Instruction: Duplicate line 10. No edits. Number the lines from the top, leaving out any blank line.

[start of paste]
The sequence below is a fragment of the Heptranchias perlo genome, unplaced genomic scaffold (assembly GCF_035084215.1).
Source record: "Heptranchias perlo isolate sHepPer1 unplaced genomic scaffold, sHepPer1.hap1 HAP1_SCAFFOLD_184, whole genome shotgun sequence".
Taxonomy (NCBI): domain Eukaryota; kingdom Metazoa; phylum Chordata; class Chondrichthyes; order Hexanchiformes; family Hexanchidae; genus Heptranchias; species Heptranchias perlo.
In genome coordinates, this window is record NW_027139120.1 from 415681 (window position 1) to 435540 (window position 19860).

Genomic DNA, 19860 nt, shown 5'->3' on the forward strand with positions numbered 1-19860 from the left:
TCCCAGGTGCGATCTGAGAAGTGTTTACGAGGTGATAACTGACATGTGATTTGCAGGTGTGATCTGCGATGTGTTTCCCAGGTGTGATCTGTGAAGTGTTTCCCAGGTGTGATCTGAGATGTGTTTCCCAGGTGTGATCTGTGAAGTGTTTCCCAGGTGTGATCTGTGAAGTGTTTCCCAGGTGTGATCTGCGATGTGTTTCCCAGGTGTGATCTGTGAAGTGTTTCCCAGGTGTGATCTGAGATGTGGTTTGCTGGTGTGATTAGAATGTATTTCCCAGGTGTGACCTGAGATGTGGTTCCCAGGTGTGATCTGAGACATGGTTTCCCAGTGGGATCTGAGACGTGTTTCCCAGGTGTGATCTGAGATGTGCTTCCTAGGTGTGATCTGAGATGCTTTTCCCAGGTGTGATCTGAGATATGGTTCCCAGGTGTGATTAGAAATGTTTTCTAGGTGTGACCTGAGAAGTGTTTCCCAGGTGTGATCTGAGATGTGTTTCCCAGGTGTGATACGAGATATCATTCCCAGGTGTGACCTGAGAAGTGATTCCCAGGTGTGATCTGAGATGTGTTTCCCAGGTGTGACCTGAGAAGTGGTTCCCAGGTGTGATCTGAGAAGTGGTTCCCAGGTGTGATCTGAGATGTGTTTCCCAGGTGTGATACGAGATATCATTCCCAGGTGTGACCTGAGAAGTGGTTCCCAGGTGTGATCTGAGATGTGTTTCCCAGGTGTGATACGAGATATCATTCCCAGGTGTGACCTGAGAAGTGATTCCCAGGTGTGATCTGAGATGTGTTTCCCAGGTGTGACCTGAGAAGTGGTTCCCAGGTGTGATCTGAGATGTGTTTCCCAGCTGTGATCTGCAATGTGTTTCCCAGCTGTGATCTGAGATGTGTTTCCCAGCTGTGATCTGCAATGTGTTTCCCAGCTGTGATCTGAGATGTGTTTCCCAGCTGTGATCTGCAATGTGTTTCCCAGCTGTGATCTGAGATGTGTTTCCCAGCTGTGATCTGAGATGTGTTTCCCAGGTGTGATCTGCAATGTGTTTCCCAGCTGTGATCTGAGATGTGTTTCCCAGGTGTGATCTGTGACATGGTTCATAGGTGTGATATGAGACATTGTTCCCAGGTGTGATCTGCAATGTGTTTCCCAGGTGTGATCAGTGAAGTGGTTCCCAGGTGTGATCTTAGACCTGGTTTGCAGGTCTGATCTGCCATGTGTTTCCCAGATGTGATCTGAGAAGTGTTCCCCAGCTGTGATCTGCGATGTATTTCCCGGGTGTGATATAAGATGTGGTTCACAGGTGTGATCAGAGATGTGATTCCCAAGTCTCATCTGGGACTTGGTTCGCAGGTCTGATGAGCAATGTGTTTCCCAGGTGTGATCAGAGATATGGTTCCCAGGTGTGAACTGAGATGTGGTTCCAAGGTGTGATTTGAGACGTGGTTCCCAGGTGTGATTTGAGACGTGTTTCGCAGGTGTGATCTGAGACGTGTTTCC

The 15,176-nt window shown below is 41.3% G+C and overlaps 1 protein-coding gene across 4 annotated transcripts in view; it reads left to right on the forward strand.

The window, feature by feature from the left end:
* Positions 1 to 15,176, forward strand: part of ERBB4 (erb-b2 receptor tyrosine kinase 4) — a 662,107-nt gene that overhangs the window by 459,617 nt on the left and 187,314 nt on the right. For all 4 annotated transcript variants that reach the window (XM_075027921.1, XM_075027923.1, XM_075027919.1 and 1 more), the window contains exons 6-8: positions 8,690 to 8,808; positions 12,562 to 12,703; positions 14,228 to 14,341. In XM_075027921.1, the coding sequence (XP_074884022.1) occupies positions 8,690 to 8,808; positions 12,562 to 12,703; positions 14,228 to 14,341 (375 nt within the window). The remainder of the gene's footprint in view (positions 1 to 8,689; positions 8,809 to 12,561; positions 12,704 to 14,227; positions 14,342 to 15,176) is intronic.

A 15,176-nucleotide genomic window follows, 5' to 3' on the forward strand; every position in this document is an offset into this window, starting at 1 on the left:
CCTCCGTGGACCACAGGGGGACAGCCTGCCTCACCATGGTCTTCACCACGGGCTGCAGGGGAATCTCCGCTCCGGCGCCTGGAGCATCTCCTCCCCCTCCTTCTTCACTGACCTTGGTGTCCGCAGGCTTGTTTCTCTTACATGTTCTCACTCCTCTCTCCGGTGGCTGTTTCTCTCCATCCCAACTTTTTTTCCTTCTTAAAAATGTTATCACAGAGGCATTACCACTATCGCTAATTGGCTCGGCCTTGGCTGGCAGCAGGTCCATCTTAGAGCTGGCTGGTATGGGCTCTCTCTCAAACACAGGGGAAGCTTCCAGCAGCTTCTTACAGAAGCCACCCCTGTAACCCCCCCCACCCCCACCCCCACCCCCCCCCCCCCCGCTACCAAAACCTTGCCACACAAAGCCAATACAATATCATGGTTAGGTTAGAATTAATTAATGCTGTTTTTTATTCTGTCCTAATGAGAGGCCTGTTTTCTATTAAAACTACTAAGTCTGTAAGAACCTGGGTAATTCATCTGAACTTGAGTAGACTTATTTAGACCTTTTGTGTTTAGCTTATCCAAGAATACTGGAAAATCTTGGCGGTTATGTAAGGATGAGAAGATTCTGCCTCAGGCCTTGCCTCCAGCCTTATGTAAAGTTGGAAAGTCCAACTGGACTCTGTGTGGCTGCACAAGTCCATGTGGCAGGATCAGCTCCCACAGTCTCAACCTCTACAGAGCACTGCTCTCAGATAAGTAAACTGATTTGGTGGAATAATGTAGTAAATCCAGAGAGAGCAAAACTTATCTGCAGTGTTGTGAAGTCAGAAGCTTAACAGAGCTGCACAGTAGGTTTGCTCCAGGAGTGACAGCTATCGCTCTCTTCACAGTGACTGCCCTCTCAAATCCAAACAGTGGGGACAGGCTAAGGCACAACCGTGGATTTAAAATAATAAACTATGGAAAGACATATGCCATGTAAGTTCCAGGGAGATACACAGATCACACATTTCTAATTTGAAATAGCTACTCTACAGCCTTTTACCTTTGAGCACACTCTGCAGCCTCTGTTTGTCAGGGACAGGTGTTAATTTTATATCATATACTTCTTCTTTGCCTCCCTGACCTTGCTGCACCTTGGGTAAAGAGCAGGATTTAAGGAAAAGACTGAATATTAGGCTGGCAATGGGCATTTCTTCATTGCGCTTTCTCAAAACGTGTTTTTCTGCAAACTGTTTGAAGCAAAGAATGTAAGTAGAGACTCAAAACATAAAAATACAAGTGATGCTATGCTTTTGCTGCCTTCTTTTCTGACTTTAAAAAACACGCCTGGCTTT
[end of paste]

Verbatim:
A 15,176-nucleotide genomic window follows, 5' to 3' on the forward strand; every position in this document is an offset into this window, starting at 1 on the left: